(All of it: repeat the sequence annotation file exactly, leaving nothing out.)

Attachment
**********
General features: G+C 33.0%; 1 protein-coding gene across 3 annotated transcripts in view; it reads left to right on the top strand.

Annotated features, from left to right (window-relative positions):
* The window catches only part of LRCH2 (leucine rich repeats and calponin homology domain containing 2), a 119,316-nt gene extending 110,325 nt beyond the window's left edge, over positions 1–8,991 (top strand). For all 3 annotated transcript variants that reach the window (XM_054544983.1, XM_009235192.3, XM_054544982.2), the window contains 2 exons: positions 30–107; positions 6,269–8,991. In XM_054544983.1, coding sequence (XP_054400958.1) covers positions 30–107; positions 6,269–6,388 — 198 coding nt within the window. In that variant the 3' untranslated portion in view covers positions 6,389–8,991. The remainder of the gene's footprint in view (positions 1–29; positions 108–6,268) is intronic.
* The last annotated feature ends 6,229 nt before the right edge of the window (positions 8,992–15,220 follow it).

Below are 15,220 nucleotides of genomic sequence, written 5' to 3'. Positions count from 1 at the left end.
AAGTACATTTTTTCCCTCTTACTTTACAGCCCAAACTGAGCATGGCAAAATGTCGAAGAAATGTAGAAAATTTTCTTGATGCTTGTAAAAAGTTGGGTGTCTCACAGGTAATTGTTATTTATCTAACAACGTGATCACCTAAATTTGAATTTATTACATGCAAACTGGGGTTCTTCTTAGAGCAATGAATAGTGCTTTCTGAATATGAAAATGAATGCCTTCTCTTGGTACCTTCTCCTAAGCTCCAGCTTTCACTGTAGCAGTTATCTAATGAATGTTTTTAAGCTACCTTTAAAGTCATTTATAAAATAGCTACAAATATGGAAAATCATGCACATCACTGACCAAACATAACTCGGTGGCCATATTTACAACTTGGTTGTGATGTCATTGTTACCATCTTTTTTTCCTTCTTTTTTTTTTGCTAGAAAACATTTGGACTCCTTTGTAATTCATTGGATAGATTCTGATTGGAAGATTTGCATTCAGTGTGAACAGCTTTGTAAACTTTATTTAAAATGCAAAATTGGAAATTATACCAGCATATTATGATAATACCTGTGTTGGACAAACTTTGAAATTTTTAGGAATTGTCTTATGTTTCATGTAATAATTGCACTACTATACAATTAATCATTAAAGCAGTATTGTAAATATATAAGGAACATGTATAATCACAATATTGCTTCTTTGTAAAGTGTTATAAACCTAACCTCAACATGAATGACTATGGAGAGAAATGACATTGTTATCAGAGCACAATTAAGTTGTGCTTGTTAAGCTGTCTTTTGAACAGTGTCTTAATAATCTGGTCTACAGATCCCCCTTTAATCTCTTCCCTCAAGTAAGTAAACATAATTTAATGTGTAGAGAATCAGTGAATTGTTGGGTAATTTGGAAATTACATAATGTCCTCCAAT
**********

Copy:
General features: G+C 33.0%; 1 protein-coding gene across 3 annotated transcripts in view; it reads left to right on the top strand.

Annotated features, from left to right (window-relative positions):
* The window catches only part of LRCH2 (leucine rich repeats and calponin homology domain containing 2), a 119,316-nt gene extending 110,325 nt beyond the window's left edge, over positions 1–8,991 (top strand). For all 3 annotated transcript variants that reach the window (XM_054544983.1, XM_009235192.3, XM_054544982.2), the window contains 2 exons: positions 30–107; positions 6,269–8,991. In XM_054544983.1, coding sequence (XP_054400958.1) covers positions 30–107; positions 6,269–6,388 — 198 coding nt within the window. In that variant the 3' untranslated portion in view covers positions 6,389–8,991. The remainder of the gene's footprint in view (positions 1–29; positions 108–6,268) is intronic.
* The last annotated feature ends 6,229 nt before the right edge of the window (positions 8,992–15,220 follow it).

Below are 15,220 nucleotides of genomic sequence, written 5' to 3'. Positions count from 1 at the left end.
AAGTACATTTTTTCCCTCTTACTTTACAGCCCAAACTGAGCATGGCAAAATGTCGAAGAAATGTAGAAAATTTTCTTGATGCTTGTAAAAAGTTGGGTGTCTCACAGGTAATTGTTATTTATCTAACAACGTGATCACCTAAATTTGAATTTATTACATGCAAACTGGGGTTCTTCTTAGAGCAATGAATAGTGCTTTCTGAATATGAAAATGAATGCCTTCTCTTGGTACCTTCTCCTAAGCTCCAGCTTTCACTGTAGCAGTTATCTAATGAATGTTTTTAAGCTACCTTTAAAGTCATTTATAAAATAGCTACAAATATGGAAAATCATGCACATCACTGACCAAACATAACTCGGTGGCCATATTTACAACTTGGTTGTGATGTCATTGTTACCATCTTTTTTTCCTTCTTTTTTTTTTGCTAGAAAACATTTGGACTCCTTTGTAATTCATTGGATAGATTCTGATTGGAAGATTTGCATTCAGTGTGAACAGCTTTGTAAACTTTATTTAAAATGCAAAATTGGAAATTATACCAGCATATTATGATAATACCTGTGTTGGACAAACTTTGAAATTTTTAGGAATTGTCTTATGTTTCATGTAATAATTGCACTACTATACAATTAATCATTAAAGCAGTATTGTAAATATATAAGGAACATGTATAATCACAATATTGCTTCTTTGTAAAGTGTTATAAACCTAACCTCAACATGAATGACTATGGAGAGAAATGACATTGTTATCAGAGCACAATTAAGTTGTGCTTGTTAAGCTGTCTTTTGAACAGTGTCTTAATAATCTGGTCTACAGATCCCCCTTTAATCTCTTCCCTCAAGTAAGTAAACATAATTTAATGTGTAGAGAATCAGTGAATTGTTGGGTAATTTGGAAATTACATAATGTCCTCCAAT